There is often a significant divide between the story of the day and what voters really expect from elected leaders.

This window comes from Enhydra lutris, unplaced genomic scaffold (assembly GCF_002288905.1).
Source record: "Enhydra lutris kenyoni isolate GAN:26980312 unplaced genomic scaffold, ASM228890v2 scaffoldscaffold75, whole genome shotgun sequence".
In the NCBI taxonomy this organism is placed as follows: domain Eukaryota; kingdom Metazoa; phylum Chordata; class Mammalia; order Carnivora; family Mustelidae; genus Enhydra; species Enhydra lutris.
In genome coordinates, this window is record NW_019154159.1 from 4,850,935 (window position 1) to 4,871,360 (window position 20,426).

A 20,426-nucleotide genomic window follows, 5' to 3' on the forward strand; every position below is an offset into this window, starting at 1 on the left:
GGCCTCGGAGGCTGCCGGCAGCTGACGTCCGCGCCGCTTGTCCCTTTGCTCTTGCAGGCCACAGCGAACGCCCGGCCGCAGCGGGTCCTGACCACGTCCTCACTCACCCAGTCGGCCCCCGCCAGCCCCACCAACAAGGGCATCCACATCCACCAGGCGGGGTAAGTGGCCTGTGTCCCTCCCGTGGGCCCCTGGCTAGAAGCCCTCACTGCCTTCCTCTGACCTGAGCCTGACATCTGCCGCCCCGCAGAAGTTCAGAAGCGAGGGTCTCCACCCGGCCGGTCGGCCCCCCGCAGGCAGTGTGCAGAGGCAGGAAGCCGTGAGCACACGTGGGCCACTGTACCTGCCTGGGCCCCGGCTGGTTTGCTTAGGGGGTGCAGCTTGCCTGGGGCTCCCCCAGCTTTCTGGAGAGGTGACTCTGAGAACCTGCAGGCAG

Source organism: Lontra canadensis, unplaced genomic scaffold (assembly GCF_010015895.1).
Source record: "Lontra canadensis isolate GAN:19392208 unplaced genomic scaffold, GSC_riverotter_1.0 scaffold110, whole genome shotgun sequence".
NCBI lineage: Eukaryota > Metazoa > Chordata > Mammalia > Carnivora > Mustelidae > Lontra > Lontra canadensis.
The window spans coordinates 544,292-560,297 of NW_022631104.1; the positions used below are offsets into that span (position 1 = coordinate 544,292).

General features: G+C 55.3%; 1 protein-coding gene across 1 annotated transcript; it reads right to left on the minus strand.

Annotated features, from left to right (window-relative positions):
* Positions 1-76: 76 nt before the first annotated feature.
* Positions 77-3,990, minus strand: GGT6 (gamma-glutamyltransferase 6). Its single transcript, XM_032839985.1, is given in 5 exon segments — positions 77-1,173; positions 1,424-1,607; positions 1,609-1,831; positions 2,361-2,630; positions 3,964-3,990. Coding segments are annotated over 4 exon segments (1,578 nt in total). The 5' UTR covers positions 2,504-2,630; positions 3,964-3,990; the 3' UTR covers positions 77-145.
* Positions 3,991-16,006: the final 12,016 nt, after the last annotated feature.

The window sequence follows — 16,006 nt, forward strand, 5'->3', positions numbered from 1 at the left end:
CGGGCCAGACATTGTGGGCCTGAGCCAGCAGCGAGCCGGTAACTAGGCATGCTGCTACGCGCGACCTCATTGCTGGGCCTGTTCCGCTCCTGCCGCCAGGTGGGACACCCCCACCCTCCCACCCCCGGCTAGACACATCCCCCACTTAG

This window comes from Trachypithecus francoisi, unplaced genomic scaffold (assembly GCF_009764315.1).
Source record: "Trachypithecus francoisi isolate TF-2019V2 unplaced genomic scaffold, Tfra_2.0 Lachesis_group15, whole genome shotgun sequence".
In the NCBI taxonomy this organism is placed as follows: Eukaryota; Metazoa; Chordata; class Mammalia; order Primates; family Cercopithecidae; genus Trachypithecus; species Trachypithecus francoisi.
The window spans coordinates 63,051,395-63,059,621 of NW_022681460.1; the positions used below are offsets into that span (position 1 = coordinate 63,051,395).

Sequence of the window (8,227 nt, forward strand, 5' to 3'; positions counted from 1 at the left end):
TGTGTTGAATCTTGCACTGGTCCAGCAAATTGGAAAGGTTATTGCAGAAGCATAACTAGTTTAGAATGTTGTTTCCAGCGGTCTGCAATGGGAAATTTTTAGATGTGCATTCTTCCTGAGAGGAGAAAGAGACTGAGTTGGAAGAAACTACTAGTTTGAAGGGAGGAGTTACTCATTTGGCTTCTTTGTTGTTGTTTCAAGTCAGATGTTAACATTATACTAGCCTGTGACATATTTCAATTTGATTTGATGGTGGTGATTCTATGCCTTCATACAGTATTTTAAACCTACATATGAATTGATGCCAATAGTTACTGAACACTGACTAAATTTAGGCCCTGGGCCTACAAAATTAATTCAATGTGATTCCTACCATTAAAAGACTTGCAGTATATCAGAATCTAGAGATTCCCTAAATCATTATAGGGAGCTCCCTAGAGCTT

There is often a significant divide between the story of the day and what voters really expect from elected leaders. This can be confusing to the officeholder who gets dozens of angry calls on any given subject. So what do voters really want? It may not be as apparent as it seems. The Congressional Conversational Index (CCI) is a monthly survey compiled by public affairs firm Adfero Group and communications software provider Fireside 21 that measures the average number of contacts that U.S. representatives receive regarding specific issues such as the environment, jobs, and so forth. The CCI is an interesting tool in terms of keeping track of grassroots lobbying. It also provides some guidance to constituent management, but what is most striking is that those issues that rank highest (in terms of frequency of constituent contact) are not those that opinion research indicates are issues that are top of mind to the broader populace. For instance, in the most recent CCI from February of this year, the top ten issues tracked were (1) healthcare; (2) budget; (3) judiciary; (4) abortion and women’s issues; (5) environment; (6) technology; (7) general government issues; (8) transportation; (9) education; and (10) foreign affairs. Yet for the past two years, voters have consistently told our interviewers that they want their congressional representatives to prioritize “the economy and jobs”—a topic that cannot be found in the CCI’s top ten. The CCI is a valuable tool, and it doesn’t represent itself as a measure of broad constituent sentiment. Instead, it has value insofar as it measures the loudest, most persistent voices in the populace. Nonetheless, this is an excellent illustration of why elected officials can easily experience cognitive dissonance regarding the needs, wants, and opinions of their constituents when they base their assessment solely on the feedback their offices receive in the form of phone calls, e-mails, and letters from relatively small groups of motivated constituents. This all sounds fair enough, but does it suffice to simply ask voters directly what they consider to be the most important issue facing their community? Can candidates andelected officials assume that the response to this question matches up with what voters want their elected officials to prioritize? Not necessarily. For example, a recent regional survey we conducted found that local voters ranked the economy and public safety as their top two issues by far, with education, government, and healthcare trailing far behind. However, when asked what they would like their mayor and city council to prioritize, voters ranked “local schools and education” and “bringing jobs to the city” at the top. Why do we see a parallel emphasis on the economy and jobs in response to both questions, but an inconsistent emphasis on schools and education? Voters look to different echelons of elected officials to fulfill different roles (though these roles are not necessarily aligned with the powers of their various offices). In this case, voters place a high value on jobs and feel that local elected officials should somehow play a key role in job creation. Voters also place a high value on education and expect that their local elected officials will help to improve it. From a methodological perspective, it should be noted that this question allows respondents to make up to three selections from a list that is provided to them, rather than responding to an open-ended question with one top issue as in the “most important issue to your community” example. The prioritization query does not ask respondents to rank the three issues they select; “local schools and education” is simply mentioned most often. This allows the researcher another, broad perspective on those items that voters expect their local elected officials to focus on. It’s important to note that in this example, given that most city elected officials have little or no involvement in the affairs of local schools and education, they may be forgiven for assuming that voters don’t ascribe them responsibility on the matter. However, since these voters have the power to extend or cut short the careers of elected officials, those who fail to acknowledge the assumptions of their constituencies do so at their peril. Key takeaways? Just because an elected official or candidate knows what is top of mind to their voters generally or to those who contact their offices directly, they can’t assume that these concerns are equivalent to what the populace as a whole wants them to focus their attention on. And, they can’t simply ignore the fact that their constituencies hold them responsible for areas of policy that they have no direct control over. In short, politicians and their campaigns need to identify their constituents’ expectations and respond to them effectively with their messaging, both of which require a good deal of creativity. Justin Wallin is vice president of Probolsky Research LLC. He is a management, marketing, and strategy expert with over fifteen years of experience.